We do complain too much about sequels and remakes, but one thing that is true about them is they often keep us from meeting new breakout characters. Looking back over 2018, there weren’t many fresh icons of cinema, the kind you’ll be dressing up as for Halloween (or convention cosplay) or quoting or just fondly remembering through the end of your days. But there were some, and they’re worth highlighting to keep attention on such originality and diversity.
Yes, many of these characters have existed before on the page. Without the intro of certain comic book characters previously unadapted before, we frankly wouldn’t have much of a list here. Put to life on screen by the collaboration of the writers, directors, and actors, though, they are indeed something new, freshly fleshed out for our delight. Hopefully, this list is incomplete and I’ve personally missed more worthy of recognition. Let me know your own favorite new faces of film.
The Women of Wakanda
Shuri (Letitia Wright), Nakia (Lupita Nyong’o), Ramonda (Angela Bassett), and Okoye (Danai Gurira) and the rest of the Dora Milaje were the talk of Black Panther, collectively overshadowing the titular superhero. In most movies, you’d be lucky to just have kick-ass semi-love-interest like Nakia or a badass bunch of warriors like Okoye and her special forces group or a dynamic queen mother, not such an awesome combo. And never have we seen someone quite like Shuri, the brilliant and hip new Disney Princess. We’re fortunately going to be seeing a lot more of these ladies, who also showed up this year in Avengers: Infinity War and may be back again in May for Avengers 4. Fans are particularly hoping for Shuri to not just return for more Black Panther but become Black Panther. Or Iron Man. Anyone she wants to be, really.
Rachel McAdams might give the best performance, and Olivia the dog might be the breakthrough animal actor of the year (see her also in Widows), but the most memorable part of Game Night is Gary the neighbor, played by the always interesting Jesse Plemons. The character initially seems just a side gag, the awkward guy next door with a creepy and overly familiar personality delivered in a could-be-one-note deadpan demeanor. We’ve seen that before in many a film. Even the scene in Gary’s house could have been a mere diversion. But he turns out very integral to the plot and continues to be full of surprises through the end. A lot of the credit goes to Plemons, who admits to basing his performance on people he’s known in real life. We knew could go blankly disturbing (see him in Breaking Bad) but now he has suddenly shown he’s a catch for any comedy. Bring on the sequel, but only if, despite his popularity with fans, Gary isn’t overplayed.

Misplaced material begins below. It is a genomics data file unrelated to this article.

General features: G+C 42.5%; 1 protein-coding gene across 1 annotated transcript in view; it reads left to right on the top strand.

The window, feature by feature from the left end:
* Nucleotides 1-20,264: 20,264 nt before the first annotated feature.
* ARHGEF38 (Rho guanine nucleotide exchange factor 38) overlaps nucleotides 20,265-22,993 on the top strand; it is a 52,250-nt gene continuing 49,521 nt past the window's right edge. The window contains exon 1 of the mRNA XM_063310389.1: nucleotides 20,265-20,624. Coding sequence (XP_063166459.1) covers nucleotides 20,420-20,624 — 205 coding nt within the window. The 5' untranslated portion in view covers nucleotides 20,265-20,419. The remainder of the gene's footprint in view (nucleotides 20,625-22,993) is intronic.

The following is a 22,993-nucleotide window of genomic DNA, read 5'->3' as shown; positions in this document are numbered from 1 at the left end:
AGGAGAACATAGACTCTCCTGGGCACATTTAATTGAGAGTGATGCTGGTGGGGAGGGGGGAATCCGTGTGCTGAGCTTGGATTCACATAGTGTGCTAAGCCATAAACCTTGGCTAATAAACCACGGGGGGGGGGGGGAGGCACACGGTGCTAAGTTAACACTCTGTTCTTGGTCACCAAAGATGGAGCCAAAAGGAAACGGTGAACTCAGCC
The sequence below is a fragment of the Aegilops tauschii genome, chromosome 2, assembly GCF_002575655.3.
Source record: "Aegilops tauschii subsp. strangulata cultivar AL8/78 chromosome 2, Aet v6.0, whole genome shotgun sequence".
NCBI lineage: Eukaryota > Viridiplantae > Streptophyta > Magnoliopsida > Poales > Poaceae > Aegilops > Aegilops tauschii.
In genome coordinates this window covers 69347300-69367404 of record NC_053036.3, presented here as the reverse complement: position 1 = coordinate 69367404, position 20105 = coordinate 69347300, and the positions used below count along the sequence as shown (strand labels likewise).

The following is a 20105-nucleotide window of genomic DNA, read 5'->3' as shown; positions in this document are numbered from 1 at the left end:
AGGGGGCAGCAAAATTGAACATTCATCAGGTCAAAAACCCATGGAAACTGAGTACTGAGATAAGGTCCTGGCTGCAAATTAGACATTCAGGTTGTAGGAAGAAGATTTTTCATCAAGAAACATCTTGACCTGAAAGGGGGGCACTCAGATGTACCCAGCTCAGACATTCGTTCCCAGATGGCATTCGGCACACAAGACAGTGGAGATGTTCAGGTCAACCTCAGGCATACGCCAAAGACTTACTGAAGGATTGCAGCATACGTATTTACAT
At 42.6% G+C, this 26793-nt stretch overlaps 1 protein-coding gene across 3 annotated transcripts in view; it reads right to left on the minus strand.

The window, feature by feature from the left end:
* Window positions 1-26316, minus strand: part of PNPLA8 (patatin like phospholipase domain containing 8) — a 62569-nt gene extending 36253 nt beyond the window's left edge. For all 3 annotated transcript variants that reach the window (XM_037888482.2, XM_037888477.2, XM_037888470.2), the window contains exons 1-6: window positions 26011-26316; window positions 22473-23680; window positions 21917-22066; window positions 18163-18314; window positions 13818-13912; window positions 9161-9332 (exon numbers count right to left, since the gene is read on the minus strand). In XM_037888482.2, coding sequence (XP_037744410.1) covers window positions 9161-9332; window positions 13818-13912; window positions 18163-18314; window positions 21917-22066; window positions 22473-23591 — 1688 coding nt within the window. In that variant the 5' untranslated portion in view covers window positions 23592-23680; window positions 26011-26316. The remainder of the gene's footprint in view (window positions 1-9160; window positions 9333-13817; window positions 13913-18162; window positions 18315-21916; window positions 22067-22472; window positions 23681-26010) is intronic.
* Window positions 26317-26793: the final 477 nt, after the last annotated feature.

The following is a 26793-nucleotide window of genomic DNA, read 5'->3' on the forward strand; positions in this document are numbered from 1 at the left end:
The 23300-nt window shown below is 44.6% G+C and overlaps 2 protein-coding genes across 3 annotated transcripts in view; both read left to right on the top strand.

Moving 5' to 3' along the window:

Move over, Dawn Wiener, there’s a new princess of preteen angst and awkwardness, possibly to rule the next 23 years and eventually be portrayed anew by whoever is the Greta Gerwig of 2039. Eighth Grade protagonist Kayla (Elsie Fisher) is as complex a middle schooler as has ever graced the big screen, an unpopular wannabe who is simultaneously her own monster and victim in the horror tale of adolescence. Gucci!
Originating from the novel Simon vs. the Homo Sapiens Agenda by Becky Albertalli, Simon Spier (Nick Robinson) is a new teen movie icon, or he should be — a modern-day equivalent of the legendary Lloyd Dobler, but he’s gay and still in the closet. The character and his conflict in Love, Simon — falling for a digital pen pal — are a big step for Hollywood, especially for how well-rounded he is. Now we need to normalize guys like Simon so we can have LGBTQ heroes in high school movies focused on time machines or days off or even just teenage social caste systems.
Peik Lin Goh and Oliver T’sien
Awkwafina is one of the breakouts of 2018, we all know this. Her portrayal of Peik Lin Goh is all she really needed, though, never mind her co-starring in Ocean’s 8 and hosting Saturday Night Live and appearing in that Google Assistant commercial. She is also not the only standout for me with Crazy Rich Asians. Peik Lin Goh’s fellow Fabulous Gay Asian, Oliver T’sien (Nico Santos), might not have as unique a fashion sense, but he is a deliciously dapper and cool counterpart to the more outlandish pajama-clad “Asian Ellen.” They better both return for Crazy Rich Girlfriend.
Star Wars movies should be filled with tons of unique characters, the kind that would have further filled up our Darth Vader shaped action figure carrying case. Solo: A Star Wars Story, as a prequel, mostly reintroduces already iconic characters in their younger days. But while there is a plethora of new dwellers of the Galaxy Far, Far Away debuting in the film, few of them are as notable as their main-series peers such as Rey, Finn, and Maz Kanada. Thandie Newton’s Val is pretty amazing, but she doesn’t get enough time to shine. The one true icon introduced in Solo is the droid L3-37, performed by Phoebe Waller-Bridge. She’s got the best lines, some great action moments, and arguably the most tragic death and legacy of the whole franchise so far.